|Jun-11-18|| ||Telemus: <CHC: the author should obviously have written "Beispiel" (example) instead of Schauspiel" (play/spectacle).> Tarrasch's formulation is old-fashioned from todays point of view, but perfectly understandable in German.|
BTW, Tarrasch's quote is from "Dreihundert Schachpartien", chapter 1 "Breslau 1862-1880" (page 3 in the 2nd edition, and page 2 in the edition of Jens-Erik Rudolph, 2012).
|Jun-11-18|| ||ChessHigherCat: <Telemus>:
I'm fluent in German and don't like it. Look:
<Von Scheve, der recht spät zum Schach fand, hat nach Tarraschs Einschätzung „der Schachwelt das vielleicht einzig dastehende Schauspiel gegeben, wie sich ein guter Spieler noch im reifen Mannesalter zum wirklichen Meister entwickelt>
"In Tarrarsch's estimation, von Scheme, who took up chess quite late in life, "has given the world of chess perhaps the only [SPECTACLE OR EXAMPLE?] of how a good player can still become a real master after reaching adulthood."
Germans always defend one another but which would be the better choice here, Spectacle ("play" would be ridiculous of course) or Example? Spectacle would be conceivable in a figurative sense but only if it were really a dramatic occurrence, and I don't think an adult becoming a master is quite dramatic enough.
|Jun-11-18|| ||WorstPlayerEver: <CHC>
'Schauspiel' means they had no tv or youtube. So anything quickly could become a 'Schauspiel'. Certainly if it is -still- something extraordinary, I suppose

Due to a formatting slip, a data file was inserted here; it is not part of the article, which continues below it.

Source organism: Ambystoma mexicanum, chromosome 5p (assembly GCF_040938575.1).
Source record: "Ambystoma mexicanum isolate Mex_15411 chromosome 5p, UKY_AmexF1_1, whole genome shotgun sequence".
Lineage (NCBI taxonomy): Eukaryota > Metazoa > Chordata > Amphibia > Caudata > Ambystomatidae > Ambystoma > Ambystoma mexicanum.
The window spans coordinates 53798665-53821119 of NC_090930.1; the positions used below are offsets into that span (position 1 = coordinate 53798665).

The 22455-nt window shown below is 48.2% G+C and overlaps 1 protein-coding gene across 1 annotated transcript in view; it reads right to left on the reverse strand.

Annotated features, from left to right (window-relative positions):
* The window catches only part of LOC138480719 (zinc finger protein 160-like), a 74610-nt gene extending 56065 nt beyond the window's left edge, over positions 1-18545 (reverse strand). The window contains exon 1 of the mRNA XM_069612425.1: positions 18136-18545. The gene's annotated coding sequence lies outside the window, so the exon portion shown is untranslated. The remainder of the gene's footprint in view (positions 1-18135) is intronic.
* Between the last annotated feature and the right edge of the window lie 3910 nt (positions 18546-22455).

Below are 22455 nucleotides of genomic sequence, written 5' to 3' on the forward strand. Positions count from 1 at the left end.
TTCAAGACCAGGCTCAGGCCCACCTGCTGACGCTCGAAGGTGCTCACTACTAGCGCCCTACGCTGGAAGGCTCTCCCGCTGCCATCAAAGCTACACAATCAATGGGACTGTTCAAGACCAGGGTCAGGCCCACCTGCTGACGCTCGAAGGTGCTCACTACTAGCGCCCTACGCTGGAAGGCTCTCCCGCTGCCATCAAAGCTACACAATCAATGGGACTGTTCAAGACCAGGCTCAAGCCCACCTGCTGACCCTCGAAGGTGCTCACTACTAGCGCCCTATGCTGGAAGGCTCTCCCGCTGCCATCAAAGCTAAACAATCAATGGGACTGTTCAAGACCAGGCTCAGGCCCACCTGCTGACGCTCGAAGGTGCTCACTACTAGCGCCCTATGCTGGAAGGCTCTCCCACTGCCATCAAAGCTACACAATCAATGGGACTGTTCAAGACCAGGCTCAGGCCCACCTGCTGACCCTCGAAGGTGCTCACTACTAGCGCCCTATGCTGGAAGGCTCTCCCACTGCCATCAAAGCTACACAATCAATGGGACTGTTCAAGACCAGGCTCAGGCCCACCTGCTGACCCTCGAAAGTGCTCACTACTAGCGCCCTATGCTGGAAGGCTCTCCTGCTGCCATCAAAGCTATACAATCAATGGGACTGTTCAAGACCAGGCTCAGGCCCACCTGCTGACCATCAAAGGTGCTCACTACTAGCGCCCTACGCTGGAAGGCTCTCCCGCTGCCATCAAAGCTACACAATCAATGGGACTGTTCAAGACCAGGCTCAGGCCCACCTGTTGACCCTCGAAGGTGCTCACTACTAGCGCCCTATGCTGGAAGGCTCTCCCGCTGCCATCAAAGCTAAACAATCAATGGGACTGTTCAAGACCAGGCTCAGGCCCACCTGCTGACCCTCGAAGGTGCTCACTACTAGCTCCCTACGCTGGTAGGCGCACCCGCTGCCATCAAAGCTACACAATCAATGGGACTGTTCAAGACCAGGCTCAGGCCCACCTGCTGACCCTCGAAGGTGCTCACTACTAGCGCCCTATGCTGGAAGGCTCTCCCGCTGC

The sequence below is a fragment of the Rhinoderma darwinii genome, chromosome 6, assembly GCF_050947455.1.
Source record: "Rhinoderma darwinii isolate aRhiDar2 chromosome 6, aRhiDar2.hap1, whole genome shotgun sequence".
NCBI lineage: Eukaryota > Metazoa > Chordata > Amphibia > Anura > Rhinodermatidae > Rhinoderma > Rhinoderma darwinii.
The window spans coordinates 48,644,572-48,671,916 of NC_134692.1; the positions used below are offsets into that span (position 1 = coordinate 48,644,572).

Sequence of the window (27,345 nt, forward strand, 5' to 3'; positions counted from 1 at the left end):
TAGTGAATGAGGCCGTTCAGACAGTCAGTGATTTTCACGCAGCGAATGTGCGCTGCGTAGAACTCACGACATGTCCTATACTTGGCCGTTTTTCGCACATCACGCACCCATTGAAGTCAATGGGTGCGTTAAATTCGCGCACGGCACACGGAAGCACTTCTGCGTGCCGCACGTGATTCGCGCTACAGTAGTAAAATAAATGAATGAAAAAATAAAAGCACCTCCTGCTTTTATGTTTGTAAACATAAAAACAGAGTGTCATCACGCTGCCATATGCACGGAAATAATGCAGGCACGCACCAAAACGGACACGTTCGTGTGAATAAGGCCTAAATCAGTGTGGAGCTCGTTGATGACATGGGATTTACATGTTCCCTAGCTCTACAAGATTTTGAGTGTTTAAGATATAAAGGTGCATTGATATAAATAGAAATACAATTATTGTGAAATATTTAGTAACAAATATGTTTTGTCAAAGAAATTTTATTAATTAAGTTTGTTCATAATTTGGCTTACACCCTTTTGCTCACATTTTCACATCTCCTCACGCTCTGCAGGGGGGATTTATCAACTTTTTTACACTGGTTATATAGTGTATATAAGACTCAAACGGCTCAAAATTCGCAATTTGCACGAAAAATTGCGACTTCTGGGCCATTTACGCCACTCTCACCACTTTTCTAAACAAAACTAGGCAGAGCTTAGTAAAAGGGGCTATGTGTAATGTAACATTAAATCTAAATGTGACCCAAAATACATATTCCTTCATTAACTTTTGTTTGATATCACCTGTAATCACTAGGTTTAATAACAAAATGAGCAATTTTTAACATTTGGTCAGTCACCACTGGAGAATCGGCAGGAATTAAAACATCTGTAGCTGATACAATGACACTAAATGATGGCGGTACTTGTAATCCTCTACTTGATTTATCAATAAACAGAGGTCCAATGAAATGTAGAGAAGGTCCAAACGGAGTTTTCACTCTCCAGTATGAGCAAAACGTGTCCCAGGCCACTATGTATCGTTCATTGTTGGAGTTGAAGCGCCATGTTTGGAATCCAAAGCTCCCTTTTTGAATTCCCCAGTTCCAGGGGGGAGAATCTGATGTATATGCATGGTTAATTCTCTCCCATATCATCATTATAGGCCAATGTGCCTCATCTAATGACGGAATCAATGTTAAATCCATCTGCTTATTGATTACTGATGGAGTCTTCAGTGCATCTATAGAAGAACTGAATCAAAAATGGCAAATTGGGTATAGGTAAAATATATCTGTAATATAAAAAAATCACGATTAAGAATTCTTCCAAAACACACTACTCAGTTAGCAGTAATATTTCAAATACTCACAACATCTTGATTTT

|Jun-11-18|| ||john barleycorn: <spectacle> is closest to Tarrasch's intentions. |
<demonstration> would be neutral, imo.
then <einzig darstehende Schauspiel> would not be <only spectacle> but <unique/peerless spectacle>
|Jun-11-18|| ||ChessHigherCat: Fischer vs. Spassky is spectacular, but the late-bloomer Theodor von Scheve getting a master's norm in adulthood? I can hardly contain my bodily fluids!|
|Jun-12-18|| ||offramp: <Telemus: <offramp> You forgot to translate the word "vielleicht".>|
Perhaps I did.
|Jun-12-18|| ||zanzibar: <CHC> your elaboration is helpful in understanding google's confusing translation - where I take it PLAY isn't chess play but a SPECTACLE PLAY.|
|Jun-12-18|| ||ChessHigherCat: I honestly think he probably just misspoke and confused Beispiel (example) and Schauspiel (drama/spectacle), which are very similar words. People make that kind of mistake all the time.|
|Nov-16-18|| ||Telemus: Scheve vs Walbrodt, 4th match game, 17 Oct 1891 (Black to move): |
click for larger view
To me 38.. g5 looks like the most simple way to draw. White's tempo moves lead nowhere and he cannot bring his king to the center.
Walbrodt played 38.. ♔g5? -+. It followed 39.b5! f5. This move got a ? in Budapesti Sakk-Szemle no. 12 (1891). 40.f4+! ♔f6 41.fxe5+ ♔xe5 and White has several winning moves.
39.. f6 was better, but cannot save the game.
click for larger view
40.b3! and the remaining tempo move is just good enough. Interesting variations for analysis happen after 40.. f5 41.f4+ exf4 42.♔f3 or 40.. ♔f5 41.h4!! (another 'only move').